An American citizen was arrested Friday morning in a Cleveland suburb after authorities say he pledged support to ISIS and tried to purchase an AK-47 with the intent of carrying out an attack on the United States.
The Justice Department said in a press release that Amir Said Abdul Rahman Al-Ghazi, 38, was arrested in North Olmstead, Ohio. Al-Ghazi, who is a convicted felon, allegedly possessed a gun and trafficked marijuana.
The arrest was the third this week of an American attempting to aid the terrorist organization. Authorities arrested young men in New York and New Jersey earlier this week for similarly conspiring to provide ISIS, also known as ISIL, with material support.
“Today’s charges are a stark reminder that the radical and dangerous philosophies espoused by groups such as ISIL can be spread in our community through computers and social media,” U.S. Attorney Steven D. Dettelbach said in a statement. “Law enforcement will remain vigilant in combating violent extremism in all its forms.”
According to the complaint, Al-Ghazi changed his name from Robert McCollum earlier this year and is alleged to have pledged his support to ISIS and Abu Bakr Al-Baghdadi in 2014 via social media. Over the past year, Al-Ghazi made multiple statements trying to persuade others to join ISIS.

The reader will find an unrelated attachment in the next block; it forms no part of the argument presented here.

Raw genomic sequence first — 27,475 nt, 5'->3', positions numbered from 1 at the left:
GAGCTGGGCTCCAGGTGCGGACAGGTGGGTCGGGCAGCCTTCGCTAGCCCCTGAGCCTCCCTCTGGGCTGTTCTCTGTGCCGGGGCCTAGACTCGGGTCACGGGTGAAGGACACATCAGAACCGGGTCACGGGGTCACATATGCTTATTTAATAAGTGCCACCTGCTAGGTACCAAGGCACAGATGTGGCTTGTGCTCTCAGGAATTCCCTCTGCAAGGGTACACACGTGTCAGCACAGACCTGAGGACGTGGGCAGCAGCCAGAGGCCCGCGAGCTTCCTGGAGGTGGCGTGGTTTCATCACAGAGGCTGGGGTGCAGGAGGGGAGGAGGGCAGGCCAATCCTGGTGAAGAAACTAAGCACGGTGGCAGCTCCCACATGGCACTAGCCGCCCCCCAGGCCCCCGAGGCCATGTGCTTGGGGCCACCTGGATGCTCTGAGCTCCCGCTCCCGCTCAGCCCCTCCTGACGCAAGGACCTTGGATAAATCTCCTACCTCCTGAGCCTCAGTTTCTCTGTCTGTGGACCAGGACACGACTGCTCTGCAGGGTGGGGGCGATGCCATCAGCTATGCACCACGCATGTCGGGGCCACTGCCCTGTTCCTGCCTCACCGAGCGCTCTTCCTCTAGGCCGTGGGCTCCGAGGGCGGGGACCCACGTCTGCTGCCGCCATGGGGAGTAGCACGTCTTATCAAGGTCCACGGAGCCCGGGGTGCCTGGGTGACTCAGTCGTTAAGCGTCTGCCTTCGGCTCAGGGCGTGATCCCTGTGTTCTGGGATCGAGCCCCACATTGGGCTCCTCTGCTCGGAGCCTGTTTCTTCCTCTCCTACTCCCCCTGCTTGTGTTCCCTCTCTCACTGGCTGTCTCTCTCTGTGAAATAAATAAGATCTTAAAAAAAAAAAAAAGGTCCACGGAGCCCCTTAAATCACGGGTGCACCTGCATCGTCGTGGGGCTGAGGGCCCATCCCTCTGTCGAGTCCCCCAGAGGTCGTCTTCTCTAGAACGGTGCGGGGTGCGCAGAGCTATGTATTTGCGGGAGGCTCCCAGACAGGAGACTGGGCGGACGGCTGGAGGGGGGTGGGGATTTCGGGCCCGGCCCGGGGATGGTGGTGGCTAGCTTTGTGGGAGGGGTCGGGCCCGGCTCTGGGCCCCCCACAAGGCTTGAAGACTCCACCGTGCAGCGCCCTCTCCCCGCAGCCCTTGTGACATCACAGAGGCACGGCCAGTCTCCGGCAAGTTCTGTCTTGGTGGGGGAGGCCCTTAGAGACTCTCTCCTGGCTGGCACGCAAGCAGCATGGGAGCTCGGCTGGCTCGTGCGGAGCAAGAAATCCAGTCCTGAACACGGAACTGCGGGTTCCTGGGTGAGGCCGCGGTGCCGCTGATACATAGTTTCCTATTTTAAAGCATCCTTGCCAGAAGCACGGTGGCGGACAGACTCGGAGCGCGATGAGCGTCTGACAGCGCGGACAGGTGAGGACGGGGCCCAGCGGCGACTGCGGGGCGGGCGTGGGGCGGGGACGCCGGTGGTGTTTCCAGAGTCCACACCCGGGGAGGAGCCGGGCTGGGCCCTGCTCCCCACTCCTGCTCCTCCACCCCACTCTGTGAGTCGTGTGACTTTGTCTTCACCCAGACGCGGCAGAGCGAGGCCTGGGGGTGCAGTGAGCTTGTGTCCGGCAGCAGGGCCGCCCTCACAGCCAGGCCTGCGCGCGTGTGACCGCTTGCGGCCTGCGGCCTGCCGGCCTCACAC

Al-Ghazi also allegedly tried to make propaganda videos for ISIS. He was taken into custody after he tried to purchase an AK-47 from an undercover FBI employee, the release said.
Several details, including Al-Ghazi’s prior felony convictions, where he was being held and whether he had an attorney, were not immediately clear. Messages left with the Justice Department early Friday evening were not immediately returned.
The FBI’s Cleveland Division’s Joint Terrorism Task Force is investigating the case. The U.S. Attorney’s Office of the Northern District of Ohio and the National Security Division’s Counterterrorism Section are prosecuting the case.
The FBI is increasingly monitoring communication between ISIS and potential American recruits after an ISIS-inspired shooting in Garland, Texas, last month.